Wednesday, September 8, 2010

Arduino Workshop - Day 7

Because of the holidays, our workday was shortened and was spent mostly on practical work in developing our individual projects, troubleshooting circuiting problems, successfully connecting Arduino + sensors to Max/MSP, and branching the combination into more complex Max patches.

Happy New Year!

Monday, September 6, 2010

Day 5 on Arduino Workshop

Today we've advanced a little more in theory, rest of the time it was individual work on projects (mine and Ahuva's is going to be called fluteduino before we're settled with the name and the hardware).

We started off by being introduced to the Parallel Resistors topic. Yep, it's been proved that in this case the total resistance of the two resistors is going to be not more but less than that of any of the individual resistors involved (except in case that one of the resistors has no resistance at all). Or to be more specific:

Rtotal = R1*R2/(R1+R2)

The initial study plan, as it turned out, did not list the act of proving this theorem, so it was more like an impulse of the moment. Which I think was a good impulse, as it made us all feel much more secure and demistified.  Watch, it's a pretty straightforward and, dare I say, elegant one:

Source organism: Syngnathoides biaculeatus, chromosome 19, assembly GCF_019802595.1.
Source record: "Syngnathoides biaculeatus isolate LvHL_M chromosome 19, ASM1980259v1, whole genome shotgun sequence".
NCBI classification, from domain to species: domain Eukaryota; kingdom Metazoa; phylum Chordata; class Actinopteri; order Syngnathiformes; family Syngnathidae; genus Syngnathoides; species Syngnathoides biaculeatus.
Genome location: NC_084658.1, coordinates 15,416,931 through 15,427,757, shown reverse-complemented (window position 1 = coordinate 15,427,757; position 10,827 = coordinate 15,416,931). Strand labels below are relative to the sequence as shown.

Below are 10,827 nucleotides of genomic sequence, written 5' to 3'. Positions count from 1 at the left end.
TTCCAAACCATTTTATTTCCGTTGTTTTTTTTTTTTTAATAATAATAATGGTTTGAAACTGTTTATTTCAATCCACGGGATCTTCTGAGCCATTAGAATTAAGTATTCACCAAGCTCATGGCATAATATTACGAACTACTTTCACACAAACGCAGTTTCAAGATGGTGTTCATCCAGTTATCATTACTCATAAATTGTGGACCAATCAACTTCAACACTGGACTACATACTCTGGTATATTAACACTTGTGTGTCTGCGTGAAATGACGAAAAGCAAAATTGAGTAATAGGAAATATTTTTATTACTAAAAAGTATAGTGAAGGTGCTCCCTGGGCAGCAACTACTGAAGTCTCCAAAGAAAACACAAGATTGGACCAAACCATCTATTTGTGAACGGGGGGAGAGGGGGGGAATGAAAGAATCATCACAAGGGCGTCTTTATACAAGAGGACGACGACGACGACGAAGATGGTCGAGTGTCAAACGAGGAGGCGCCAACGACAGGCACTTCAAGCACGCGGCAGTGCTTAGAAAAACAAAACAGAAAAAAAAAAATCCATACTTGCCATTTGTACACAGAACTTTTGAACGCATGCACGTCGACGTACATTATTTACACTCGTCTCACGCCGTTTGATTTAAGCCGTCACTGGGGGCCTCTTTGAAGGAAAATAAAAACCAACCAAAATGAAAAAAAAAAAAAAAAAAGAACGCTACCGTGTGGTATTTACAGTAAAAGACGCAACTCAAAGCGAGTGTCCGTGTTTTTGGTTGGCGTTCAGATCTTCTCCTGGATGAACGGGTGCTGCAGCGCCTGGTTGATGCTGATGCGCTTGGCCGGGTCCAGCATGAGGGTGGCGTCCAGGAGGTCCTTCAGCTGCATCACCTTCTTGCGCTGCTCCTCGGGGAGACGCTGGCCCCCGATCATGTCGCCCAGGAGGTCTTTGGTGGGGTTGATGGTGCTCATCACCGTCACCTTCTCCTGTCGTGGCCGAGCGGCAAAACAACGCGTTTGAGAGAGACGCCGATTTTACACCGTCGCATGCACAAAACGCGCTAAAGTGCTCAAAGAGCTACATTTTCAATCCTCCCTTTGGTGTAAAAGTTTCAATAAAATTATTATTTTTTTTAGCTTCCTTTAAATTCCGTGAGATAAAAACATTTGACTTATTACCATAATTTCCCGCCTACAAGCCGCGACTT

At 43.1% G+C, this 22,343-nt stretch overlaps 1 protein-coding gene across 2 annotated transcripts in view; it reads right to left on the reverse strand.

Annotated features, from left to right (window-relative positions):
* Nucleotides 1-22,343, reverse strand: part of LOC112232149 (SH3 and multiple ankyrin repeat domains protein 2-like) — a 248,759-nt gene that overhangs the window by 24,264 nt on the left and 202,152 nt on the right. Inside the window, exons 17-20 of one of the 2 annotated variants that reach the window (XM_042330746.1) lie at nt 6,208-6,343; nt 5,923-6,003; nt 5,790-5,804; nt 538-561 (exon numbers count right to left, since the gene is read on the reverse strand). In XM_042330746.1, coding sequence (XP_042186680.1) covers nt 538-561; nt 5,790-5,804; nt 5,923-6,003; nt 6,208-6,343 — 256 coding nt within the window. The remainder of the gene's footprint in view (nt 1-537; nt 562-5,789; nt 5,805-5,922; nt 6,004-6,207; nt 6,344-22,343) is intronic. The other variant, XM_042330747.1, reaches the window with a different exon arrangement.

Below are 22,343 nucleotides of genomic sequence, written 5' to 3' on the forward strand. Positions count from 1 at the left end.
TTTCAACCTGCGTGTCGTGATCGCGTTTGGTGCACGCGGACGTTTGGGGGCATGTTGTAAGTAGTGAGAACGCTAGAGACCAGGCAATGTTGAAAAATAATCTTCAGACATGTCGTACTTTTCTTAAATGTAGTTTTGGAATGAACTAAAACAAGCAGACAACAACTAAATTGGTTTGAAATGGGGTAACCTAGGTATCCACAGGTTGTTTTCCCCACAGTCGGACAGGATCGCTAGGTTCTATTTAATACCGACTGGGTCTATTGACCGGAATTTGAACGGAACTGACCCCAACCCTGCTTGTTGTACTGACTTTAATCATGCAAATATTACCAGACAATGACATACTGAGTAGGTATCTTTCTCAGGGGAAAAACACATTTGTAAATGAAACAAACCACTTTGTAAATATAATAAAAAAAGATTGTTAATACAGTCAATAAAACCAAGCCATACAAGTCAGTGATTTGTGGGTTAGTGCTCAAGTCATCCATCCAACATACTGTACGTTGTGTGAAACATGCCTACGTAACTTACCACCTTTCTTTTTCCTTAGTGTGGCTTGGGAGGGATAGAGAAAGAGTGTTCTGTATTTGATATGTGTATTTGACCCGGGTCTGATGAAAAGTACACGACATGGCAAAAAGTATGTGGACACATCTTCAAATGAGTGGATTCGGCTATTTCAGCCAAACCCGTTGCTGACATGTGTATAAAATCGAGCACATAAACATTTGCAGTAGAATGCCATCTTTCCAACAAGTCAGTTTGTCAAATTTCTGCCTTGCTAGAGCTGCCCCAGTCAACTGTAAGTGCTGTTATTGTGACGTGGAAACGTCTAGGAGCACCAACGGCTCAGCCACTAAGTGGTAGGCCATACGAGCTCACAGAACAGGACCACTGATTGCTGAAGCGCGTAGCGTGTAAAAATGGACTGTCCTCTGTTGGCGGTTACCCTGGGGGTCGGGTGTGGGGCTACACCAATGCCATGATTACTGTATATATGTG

From Ohm's Law we know that:





But also:


And (as resistors are connected in parallel):




Regarding It, it's simply a sum of I1 and I2, because the total current (call it a "flow") cannot be any more or less than the "subflows" strictly derived of it (Kirchoff Law):




Going back and subsituting, we get:

Rt=Vt / (Vt/R1 + Vt/R2)

Simplify this a little and we're done:

Rt = R1*R2 / (R1+R2)

All of that and more, with charming pictures and classic diagrams, should be found in Nori's Lecture notes.

See you tomorrow morning,


Arduino Workshop - Day 4

Today we hit the boards full speed as we continued to build circuits with Arduino that communicate with Max/MSP. We tested a plethora of sensors on our breadboards; anything that could be connected to a cycle~ object was given a test run. Itamar guided us through connecting a basic circuit with a potentiometer as the variable resistor. People quickly moved on to sensors that measured temperature, tilt, distance, magnetic fields, and many more.